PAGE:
NOTES
INTRODUCTION
1 Lowe, “Viral Clouds.”
2 Kirksey, Shapiro, and Brodine, “Hope in Blasted Landscapes.”
3 Emergence equates with entstehung, the moment of arising, in a classic
essay: Foucault, “Nietzsche, Genealogy, History,” 148–52.
4 The Clements-Gleason controversy has itself been the subject of much
historiographical debate. Geoffrey Bowker recounts the debate to suggest
ecosystems belong to a “class of things which it is hard to classify” (Memory
Practices in the Sciences, 144–45). Comparing their work to the plotlines of
modernist and postmodernist fiction, Debra Journet suggests, “Although
Gleason’s and Clements’s theories were not necessarily influenced by fic-
tion, they parallel it in remarkable ways. . . . Notions of coherence, direc-
tion, and progress—or
of their opposites—become part of the way groups
of people make sense of reality” (“Ecological Theories as Cultural Narra-
tives,” 467). Christopher Eliot, a philosopher, suggests that the difference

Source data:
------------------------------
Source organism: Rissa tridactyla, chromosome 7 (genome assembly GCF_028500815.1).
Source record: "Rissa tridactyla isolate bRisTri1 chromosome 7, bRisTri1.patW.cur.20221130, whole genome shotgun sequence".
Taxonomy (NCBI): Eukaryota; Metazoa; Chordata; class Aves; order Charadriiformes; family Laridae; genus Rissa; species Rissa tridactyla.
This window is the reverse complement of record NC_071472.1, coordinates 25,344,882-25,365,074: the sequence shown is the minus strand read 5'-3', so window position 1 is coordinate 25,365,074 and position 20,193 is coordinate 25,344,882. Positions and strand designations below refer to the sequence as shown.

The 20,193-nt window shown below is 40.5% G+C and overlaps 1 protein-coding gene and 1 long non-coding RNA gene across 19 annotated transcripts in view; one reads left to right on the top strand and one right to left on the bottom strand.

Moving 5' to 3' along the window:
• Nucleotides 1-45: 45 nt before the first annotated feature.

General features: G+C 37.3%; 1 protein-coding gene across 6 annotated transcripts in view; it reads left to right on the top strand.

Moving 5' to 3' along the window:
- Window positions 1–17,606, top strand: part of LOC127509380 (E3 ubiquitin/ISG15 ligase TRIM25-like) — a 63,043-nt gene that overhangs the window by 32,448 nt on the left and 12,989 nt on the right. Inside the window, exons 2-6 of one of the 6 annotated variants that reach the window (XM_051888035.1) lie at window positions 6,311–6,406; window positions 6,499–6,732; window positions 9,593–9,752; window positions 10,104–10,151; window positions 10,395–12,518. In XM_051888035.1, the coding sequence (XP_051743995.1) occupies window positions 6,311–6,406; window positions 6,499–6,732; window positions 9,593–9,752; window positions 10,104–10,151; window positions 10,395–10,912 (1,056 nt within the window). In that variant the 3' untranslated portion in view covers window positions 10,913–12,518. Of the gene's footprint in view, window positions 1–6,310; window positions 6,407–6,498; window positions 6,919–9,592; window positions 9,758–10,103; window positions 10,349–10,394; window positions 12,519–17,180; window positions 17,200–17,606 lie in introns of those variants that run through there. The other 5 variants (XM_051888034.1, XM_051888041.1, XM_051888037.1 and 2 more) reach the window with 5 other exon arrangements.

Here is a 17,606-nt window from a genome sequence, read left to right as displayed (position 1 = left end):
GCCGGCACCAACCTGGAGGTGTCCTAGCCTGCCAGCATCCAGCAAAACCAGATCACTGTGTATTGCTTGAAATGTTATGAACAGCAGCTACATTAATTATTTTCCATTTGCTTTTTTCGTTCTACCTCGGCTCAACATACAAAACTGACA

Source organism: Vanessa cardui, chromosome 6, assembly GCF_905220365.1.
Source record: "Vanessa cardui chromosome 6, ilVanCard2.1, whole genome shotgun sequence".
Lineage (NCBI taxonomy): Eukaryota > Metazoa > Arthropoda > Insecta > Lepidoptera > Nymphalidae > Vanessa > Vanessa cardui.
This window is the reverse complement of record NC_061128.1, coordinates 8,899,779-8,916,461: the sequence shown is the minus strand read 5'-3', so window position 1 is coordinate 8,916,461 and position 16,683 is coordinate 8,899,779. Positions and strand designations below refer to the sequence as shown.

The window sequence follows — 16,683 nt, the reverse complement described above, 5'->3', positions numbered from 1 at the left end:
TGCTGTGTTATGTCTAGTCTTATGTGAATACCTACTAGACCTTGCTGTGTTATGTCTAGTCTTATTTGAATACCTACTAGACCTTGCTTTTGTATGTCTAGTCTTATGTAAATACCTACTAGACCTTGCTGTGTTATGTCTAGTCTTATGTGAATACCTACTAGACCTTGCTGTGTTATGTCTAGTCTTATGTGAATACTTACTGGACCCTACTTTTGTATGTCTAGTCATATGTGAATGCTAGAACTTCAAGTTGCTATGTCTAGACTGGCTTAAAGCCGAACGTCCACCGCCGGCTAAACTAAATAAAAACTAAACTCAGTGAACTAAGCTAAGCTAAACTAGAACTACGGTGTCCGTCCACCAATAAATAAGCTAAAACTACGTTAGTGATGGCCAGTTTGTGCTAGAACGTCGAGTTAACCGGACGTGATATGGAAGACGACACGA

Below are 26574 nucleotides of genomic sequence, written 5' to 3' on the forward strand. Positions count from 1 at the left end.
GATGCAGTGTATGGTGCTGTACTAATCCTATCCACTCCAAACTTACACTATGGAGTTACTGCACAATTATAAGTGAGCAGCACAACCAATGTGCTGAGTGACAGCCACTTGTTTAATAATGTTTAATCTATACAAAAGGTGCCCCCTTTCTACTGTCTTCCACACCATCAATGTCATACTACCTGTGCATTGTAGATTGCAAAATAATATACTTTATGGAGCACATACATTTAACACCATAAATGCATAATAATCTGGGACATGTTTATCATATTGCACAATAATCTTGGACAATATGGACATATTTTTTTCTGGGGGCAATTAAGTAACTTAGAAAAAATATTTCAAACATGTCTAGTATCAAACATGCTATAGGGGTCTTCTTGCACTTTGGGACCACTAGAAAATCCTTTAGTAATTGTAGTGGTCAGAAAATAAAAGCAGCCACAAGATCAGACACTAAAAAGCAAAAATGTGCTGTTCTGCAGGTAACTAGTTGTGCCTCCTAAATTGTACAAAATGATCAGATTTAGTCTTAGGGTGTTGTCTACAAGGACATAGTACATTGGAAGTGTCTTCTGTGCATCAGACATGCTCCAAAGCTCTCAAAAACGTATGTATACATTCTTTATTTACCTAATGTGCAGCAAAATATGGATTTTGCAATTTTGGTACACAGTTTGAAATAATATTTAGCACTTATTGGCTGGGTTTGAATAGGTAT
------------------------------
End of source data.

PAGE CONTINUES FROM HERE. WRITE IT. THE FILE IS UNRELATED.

between Clements and Gleason lies “in methodology, not metaphysics”
(“Method and Metaphysics in Clements’s and Gleason’s Ecological Explana-
tions,” 86). Clements, Research Methods in Ecology, 282, 302; Clements, Plant
Succession, 30; Clements, “Nature and the Structure of the Climax,” 254;
Gleason, “The Individualistic Concept of Plant Association,” 16, 7.
5 The lasting value of Tansley’s 1935 paper “comes not in his concluding litany
of terminology (most of which is now altered or abandoned),” conclude Joe
Mascaro and colleagues, “but in his flashes of uncertainty about nature”
(“Origins of the Novel Ecosystems Concept,” 45–47). These uncertainties
relate to the instability of the “biotic communities” described by earlier
researchers like Clements. “Many ecologists hold that all vegetation is
always changing,” to quote from Tansley’s original 1935 paper. “It may be
so: we do not know enough either to affirm or to deny so sweeping a state-
ment.” Tansley also understood that the nonbiotic environment, the physi-
cal factors controlling the climate, were also in flux. Interestingly, Tansley
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